Social and behavior change (SBC) approaches can increase the use of modern contraceptives by addressing the attitudes and social norms that influence demand. However, they often do not receive attention, partly because many practitioners are not effectively measuring SBC efforts. Breakthrough RESEARCH interviewed voluntary family planning stakeholders in West Africa to learn why.
Access and demand are crucial levers in voluntary family planning programming. However, “understanding how these two are linked and when each should be prioritized is difficult,” note Michelle Weinberger, Emily Sonneveldt, and John Stover. This challenge is illustrated by the relatively weak attention to social and behavior change (SBC) approaches in voluntary family planning programs. SBC is an evidence-based, theory-driven process that uses communication to identify and address behavioral determinants, and positively influence individual and collective behaviors to improve health outcomes. Available evidence shows that SBC approaches can increase the use of modern contraceptives by addressing the attitudes and social norms that influence demand. Despite proven results, SBC interventions often do not get as much attention, in part because many practitioners are not effectively measuring SBC efforts.
Breakthrough ACTION interviewed voluntary family planning stakeholders in the Ouagadougou Partnership countries and identified a lack of awareness that SBC is needed to improve outcomes, and a belief that it does not generate the same return as investments in service delivery and procurement.
These responses reflect a broader trend across francophone West Africa, where investments through initiatives like the Ouagadougou Partnership have focused more heavily on access-driven programming. Yet Weinberger, Sonneveldt, and Stover note that without greater investments in strategies to increase demand, efforts to expand voluntary family planning use in countries with a high desired ideal number of children may achieve limited success. Investing in SBC measurement enables programs to engage in continuous learning and improvement, enables them to demonstrate how SBC interventions improve desired outcomes, and provides evidence of SBC’s effectiveness that can be used to mobilize further investment.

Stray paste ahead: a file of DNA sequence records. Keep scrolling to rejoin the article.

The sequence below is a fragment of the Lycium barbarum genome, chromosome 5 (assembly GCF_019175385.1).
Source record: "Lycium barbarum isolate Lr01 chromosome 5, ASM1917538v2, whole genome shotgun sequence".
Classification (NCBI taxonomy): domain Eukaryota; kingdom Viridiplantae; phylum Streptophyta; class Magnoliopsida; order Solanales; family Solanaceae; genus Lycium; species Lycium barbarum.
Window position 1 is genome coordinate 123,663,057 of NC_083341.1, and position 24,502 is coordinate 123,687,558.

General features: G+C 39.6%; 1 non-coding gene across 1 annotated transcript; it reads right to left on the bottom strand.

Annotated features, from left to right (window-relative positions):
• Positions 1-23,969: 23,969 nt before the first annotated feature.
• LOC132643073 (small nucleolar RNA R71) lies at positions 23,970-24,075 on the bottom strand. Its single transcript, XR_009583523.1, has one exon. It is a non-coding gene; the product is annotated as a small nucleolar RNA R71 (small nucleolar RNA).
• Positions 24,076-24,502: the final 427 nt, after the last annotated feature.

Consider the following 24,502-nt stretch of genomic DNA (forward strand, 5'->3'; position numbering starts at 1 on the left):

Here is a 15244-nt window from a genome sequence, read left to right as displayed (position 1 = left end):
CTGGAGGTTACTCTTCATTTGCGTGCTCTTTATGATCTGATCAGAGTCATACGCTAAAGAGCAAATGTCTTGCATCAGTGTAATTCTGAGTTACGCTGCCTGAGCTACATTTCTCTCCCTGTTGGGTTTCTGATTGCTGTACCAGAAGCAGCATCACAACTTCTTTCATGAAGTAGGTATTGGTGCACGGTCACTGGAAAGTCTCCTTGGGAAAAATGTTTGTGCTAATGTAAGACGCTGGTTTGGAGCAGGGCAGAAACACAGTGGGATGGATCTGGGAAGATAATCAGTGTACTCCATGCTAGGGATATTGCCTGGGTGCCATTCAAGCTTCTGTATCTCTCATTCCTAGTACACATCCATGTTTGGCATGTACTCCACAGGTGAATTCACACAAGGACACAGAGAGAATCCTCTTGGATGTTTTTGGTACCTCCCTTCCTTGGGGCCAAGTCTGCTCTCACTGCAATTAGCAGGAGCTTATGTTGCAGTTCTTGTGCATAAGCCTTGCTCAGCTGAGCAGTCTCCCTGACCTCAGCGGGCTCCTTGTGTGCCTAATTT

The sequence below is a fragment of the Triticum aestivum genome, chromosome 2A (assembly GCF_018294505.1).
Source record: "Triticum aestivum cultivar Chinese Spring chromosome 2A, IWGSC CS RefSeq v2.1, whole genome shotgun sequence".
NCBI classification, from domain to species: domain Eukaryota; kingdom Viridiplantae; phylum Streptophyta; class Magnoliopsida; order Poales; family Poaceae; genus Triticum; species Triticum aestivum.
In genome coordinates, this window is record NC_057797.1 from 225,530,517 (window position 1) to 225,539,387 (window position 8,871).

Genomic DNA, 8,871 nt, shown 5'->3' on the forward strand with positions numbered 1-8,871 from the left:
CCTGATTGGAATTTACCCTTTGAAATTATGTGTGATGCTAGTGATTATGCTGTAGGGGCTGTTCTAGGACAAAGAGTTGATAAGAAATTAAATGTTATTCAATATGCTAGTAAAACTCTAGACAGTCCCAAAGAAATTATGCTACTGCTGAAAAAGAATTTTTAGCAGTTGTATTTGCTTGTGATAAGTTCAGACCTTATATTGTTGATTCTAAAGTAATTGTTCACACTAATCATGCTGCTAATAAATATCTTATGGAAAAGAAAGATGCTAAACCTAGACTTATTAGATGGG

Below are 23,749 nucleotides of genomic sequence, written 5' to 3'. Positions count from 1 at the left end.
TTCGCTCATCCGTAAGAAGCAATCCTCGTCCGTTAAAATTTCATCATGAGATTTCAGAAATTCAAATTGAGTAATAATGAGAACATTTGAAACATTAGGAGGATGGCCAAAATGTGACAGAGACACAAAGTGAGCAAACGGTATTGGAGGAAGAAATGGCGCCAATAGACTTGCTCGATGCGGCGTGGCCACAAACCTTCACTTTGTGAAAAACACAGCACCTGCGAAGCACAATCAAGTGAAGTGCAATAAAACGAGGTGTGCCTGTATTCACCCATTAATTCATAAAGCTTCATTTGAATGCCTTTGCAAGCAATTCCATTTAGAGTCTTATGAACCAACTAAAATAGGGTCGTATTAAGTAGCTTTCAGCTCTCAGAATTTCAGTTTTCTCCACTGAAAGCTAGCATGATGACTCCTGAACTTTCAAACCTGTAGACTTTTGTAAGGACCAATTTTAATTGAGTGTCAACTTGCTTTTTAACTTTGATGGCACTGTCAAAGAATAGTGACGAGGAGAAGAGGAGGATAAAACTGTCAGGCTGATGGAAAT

SBC voluntary family planning indicators measure the effectiveness and impact of SBC processes and interventions by type of indicator (e.g. output, outcome) and socio-ecological levels. A recent Breakthrough RESEARCH report examined SBC approaches in Burkina Faso, Côte d’Ivoire, Niger, and Togo to understand how SBC was measured and identify gaps in measurement. Drawing from more than 1,500 indicators collected from 55 current stakeholders and projects in the four countries, the report provides important insights:
Sustainable investment in voluntary family planning requires coordination across governments, funders, implementers, and civil society organizations. Although the report is not an exhaustive review, it provides recommendations for different stakeholders to assess, implement, and monitor current and future voluntary family planning and SBC programs. These include:
Read Breakthrough RESEARCH’s list of 12 Recommended SBC Indicators (in English and French) to determine how you can start incorporating SBC approaches and measuring SBC efforts in your voluntary family planning programming.
Breakthrough RESEARCH catalyzes social and behavior change (SBC) by conducting state-of the-art research and evaluation and promoting evidence-based solutions to improve health and development programs around the world. Breakthrough RESEARCH is a consortium led by the Population Council in partnership with Avenir Health, ideas42, Institute for Reproductive Health at Georgetown University, Population Reference Bureau, and Tulane University.